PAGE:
Drunk Driving? In Miami, You'll Probably Get Away With It

Miami-Dade has the lowest penalization rate in Florida for traffic crimes such as DUI.
Miami-Dade has the lowest penalization rate in Florida for traffic crimes such as DUI. Photo by Greg Matthews / Flickr
We all know Miami is a crazy place to drive. But new data proves that if you're looking to break traffic laws, Miami-Dade County is the best place to get away with it.

According to the Florida Department of Highway Safety and Motor Vehicles, Miami-Dade in 2018 had the lowest rate of penalizations for criminal traffic violations of any county in the state.

Of 1,945 DUI cases that reached a conclusion in 2018, only 628 defendants were charged as guilty. The rest were either dismissed or had adjudication withheld, which allows defendants who successfully complete probation to avoid a conviction. That means only about 32 percent of DUI offenders taken to court were convicted of the crime.

Miami's numbers are a far cry from the Florida average of 70 percent guilty dispositions in DUI cases, meaning more people get away with drunk driving in this county than anywhere else in the state.
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Graphic by ValuePenguin
In a study released by the personal finance company ValuePenguin, researcher Mark Fitzpatrick crunched the state data and found Miami-Dade had the lowest rate of penalizations in Florida for a variety of traffic offenses, including DUI, leaving the scene of an accident, and driving with a suspended or revoked license.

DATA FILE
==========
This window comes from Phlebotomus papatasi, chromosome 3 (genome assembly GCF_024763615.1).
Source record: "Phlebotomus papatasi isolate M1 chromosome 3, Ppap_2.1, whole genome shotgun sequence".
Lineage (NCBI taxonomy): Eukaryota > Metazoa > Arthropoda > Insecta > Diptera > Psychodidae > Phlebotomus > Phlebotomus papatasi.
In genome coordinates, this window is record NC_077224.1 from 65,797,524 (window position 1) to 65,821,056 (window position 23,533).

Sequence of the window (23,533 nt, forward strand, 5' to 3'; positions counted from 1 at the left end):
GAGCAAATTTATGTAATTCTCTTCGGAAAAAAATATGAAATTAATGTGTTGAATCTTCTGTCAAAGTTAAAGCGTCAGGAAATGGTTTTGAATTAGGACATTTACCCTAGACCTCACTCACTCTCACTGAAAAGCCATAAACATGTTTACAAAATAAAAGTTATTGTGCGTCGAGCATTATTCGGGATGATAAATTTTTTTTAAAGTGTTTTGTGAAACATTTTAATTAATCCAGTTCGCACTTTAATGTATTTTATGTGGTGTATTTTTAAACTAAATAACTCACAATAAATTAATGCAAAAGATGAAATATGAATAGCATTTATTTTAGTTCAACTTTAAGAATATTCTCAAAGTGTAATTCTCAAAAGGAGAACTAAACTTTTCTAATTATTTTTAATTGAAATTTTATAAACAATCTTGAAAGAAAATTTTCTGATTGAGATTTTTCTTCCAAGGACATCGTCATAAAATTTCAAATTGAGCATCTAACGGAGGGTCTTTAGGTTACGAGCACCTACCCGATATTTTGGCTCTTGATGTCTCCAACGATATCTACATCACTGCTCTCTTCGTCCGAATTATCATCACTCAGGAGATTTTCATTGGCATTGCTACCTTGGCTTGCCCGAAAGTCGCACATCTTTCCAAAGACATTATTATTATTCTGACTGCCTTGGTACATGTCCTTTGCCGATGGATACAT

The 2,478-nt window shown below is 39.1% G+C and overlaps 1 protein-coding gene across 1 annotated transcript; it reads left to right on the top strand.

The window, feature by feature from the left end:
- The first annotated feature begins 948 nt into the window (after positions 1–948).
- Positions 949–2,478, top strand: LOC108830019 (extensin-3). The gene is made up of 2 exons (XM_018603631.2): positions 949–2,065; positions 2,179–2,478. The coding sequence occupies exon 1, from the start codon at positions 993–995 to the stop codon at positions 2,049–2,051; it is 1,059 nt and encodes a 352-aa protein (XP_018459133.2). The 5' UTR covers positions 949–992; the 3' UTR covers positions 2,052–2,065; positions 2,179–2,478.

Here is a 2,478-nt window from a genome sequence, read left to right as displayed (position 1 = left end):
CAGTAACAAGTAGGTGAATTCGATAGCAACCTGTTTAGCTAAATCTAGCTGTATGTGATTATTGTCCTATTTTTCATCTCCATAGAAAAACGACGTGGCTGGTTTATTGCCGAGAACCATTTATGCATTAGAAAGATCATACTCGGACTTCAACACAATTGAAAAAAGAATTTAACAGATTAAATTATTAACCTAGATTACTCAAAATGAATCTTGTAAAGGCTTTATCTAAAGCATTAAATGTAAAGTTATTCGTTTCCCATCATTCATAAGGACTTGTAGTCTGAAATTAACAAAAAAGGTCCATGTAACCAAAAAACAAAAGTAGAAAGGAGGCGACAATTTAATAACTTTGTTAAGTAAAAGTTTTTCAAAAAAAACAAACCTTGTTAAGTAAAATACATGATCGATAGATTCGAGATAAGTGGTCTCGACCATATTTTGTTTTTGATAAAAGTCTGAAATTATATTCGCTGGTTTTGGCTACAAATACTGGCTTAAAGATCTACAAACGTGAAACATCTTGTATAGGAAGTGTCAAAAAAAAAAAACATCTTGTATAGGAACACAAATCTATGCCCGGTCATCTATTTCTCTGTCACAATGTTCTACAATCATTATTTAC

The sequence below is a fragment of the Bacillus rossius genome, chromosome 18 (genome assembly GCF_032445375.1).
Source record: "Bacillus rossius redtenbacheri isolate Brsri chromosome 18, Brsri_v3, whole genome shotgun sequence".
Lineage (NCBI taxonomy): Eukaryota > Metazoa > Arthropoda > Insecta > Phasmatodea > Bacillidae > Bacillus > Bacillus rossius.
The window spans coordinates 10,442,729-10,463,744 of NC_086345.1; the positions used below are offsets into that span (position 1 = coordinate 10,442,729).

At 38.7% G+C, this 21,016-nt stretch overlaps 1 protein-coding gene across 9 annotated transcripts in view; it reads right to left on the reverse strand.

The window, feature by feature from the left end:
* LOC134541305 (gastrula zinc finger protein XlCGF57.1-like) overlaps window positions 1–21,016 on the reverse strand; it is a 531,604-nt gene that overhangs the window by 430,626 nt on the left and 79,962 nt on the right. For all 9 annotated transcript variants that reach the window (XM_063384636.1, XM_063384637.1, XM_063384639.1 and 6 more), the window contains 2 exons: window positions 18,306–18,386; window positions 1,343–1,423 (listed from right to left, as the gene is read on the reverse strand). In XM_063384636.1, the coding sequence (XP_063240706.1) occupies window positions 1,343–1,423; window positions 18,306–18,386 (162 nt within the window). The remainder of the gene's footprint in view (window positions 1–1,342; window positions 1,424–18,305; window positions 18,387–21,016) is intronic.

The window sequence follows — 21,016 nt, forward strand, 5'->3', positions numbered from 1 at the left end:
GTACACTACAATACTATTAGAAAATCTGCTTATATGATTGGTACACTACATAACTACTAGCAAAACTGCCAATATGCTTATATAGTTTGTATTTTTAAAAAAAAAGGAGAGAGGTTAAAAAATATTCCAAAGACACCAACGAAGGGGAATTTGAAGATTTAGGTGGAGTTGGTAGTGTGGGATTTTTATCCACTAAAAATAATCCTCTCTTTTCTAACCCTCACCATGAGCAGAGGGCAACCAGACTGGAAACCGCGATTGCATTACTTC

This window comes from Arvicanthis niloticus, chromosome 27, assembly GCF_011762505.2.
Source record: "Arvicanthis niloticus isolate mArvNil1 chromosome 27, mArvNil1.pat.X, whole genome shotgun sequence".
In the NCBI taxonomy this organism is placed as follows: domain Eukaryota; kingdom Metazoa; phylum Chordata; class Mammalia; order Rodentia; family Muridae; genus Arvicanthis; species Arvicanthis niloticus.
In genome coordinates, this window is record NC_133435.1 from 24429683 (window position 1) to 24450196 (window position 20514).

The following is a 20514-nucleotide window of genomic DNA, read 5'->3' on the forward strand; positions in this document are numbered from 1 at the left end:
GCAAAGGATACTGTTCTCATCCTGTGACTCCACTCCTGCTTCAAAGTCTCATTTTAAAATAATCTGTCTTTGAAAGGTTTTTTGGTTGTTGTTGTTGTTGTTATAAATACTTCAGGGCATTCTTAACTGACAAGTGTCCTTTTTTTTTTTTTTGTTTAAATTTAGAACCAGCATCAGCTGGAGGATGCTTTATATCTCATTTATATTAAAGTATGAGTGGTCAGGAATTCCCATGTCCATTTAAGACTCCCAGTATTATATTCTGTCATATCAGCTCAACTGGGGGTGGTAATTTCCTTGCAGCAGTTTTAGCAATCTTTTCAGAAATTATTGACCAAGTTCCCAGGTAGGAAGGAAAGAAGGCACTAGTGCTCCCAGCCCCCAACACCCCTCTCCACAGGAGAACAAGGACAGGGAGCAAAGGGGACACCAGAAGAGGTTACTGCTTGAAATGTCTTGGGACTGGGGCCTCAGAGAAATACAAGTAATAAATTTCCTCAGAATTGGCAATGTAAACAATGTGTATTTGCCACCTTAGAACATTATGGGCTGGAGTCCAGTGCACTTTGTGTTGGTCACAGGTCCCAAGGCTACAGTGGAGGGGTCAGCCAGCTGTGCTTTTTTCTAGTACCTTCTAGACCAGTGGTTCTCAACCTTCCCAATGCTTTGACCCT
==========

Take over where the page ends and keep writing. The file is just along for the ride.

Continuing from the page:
"Drivers in Miami-Dade are penalized at an especially low rate for some of the most common criminal traffic violations," Fitzpatrick's report says. "Conversely, drivers in Polk, Sarasota, and Marion counties have some of the highest penalization rates across these violations."

Miami-Dade's rate of guilty pleas for leaving the scene and driving with a suspended license are both around 5 percent, compared to a whopping 64 percent for leaving the scene in Polk County and 82 percent for faulty licenses in Manatee County.

Miami-Dade's leniency toward traffic offenses could be attributed to any number of things, from a large international population that might not be familiar with the laws to authorities' tired resignation that Miami drivers will always be crazy.

Fitzpatrick tells New Times even he's not sure why Miami-Dade has such a low rate of penalizations.

"We're very curious about this," he says.
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Joshua Ceballos is staff writer for Miami New Times. He is a Florida International University alum and a born-and-bred Miami boy.
Contact: Joshua Ceballos